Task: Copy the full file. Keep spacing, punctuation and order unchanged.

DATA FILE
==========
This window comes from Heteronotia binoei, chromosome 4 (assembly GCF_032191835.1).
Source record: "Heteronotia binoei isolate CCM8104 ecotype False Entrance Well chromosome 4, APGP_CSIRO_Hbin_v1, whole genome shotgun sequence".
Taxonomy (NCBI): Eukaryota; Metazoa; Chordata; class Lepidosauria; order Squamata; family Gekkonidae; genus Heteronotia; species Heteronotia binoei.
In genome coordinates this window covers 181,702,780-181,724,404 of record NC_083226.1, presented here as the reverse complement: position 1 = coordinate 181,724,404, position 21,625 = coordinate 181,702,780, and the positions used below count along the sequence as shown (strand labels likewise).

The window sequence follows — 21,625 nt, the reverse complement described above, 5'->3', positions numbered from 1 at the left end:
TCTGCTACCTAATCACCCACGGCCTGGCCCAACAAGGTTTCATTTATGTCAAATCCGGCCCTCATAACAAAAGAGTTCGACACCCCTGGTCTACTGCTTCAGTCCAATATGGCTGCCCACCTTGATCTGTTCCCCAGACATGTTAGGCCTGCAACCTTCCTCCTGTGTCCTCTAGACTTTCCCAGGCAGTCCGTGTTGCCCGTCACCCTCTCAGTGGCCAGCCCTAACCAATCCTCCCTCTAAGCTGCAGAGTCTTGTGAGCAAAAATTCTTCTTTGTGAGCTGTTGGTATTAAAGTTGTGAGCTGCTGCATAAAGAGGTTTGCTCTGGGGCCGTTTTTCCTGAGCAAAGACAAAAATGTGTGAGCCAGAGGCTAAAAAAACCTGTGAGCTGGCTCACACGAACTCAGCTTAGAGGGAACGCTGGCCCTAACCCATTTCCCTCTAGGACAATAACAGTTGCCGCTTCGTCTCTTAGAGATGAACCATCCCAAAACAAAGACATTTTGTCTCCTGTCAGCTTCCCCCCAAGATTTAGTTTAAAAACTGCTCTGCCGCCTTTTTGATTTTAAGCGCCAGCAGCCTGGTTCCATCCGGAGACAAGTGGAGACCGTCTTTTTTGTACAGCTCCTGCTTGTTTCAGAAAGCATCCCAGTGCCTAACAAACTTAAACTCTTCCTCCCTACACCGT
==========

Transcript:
This window comes from Heteronotia binoei, chromosome 4 (assembly GCF_032191835.1).
Source record: "Heteronotia binoei isolate CCM8104 ecotype False Entrance Well chromosome 4, APGP_CSIRO_Hbin_v1, whole genome shotgun sequence".
Taxonomy (NCBI): Eukaryota; Metazoa; Chordata; class Lepidosauria; order Squamata; family Gekkonidae; genus Heteronotia; species Heteronotia binoei.
In genome coordinates this window covers 181,702,780-181,724,404 of record NC_083226.1, presented here as the reverse complement: position 1 = coordinate 181,724,404, position 21,625 = coordinate 181,702,780, and the positions used below count along the sequence as shown (strand labels likewise).

The window sequence follows — 21,625 nt, the reverse complement described above, 5'->3', positions numbered from 1 at the left end:
TCTGCTACCTAATCACCCACGGCCTGGCCCAACAAGGTTTCATTTATGTCAAATCCGGCCCTCATAACAAAAGAGTTCGACACCCCTGGTCTACTGCTTCAGTCCAATATGGCTGCCCACCTTGATCTGTTCCCCAGACATGTTAGGCCTGCAACCTTCCTCCTGTGTCCTCTAGACTTTCCCAGGCAGTCCGTGTTGCCCGTCACCCTCTCAGTGGCCAGCCCTAACCAATCCTCCCTCTAAGCTGCAGAGTCTTGTGAGCAAAAATTCTTCTTTGTGAGCTGTTGGTATTAAAGTTGTGAGCTGCTGCATAAAGAGGTTTGCTCTGGGGCCGTTTTTCCTGAGCAAAGACAAAAATGTGTGAGCCAGAGGCTAAAAAAACCTGTGAGCTGGCTCACACGAACTCAGCTTAGAGGGAACGCTGGCCCTAACCCATTTCCCTCTAGGACAATAACAGTTGCCGCTTCGTCTCTTAGAGATGAACCATCCCAAAACAAAGACATTTTGTCTCCTGTCAGCTTCCCCCCAAGATTTAGTTTAAAAACTGCTCTGCCGCCTTTTTGATTTTAAGCGCCAGCAGCCTGGTTCCATCCGGAGACAAGTGGAGACCGTCTTTTTTGTACAGCTCCTGCTTGTTTCAGAAAGCATCCCAGTGCCTAACAAACTTAAACTCTTCCTCCCTACACCGT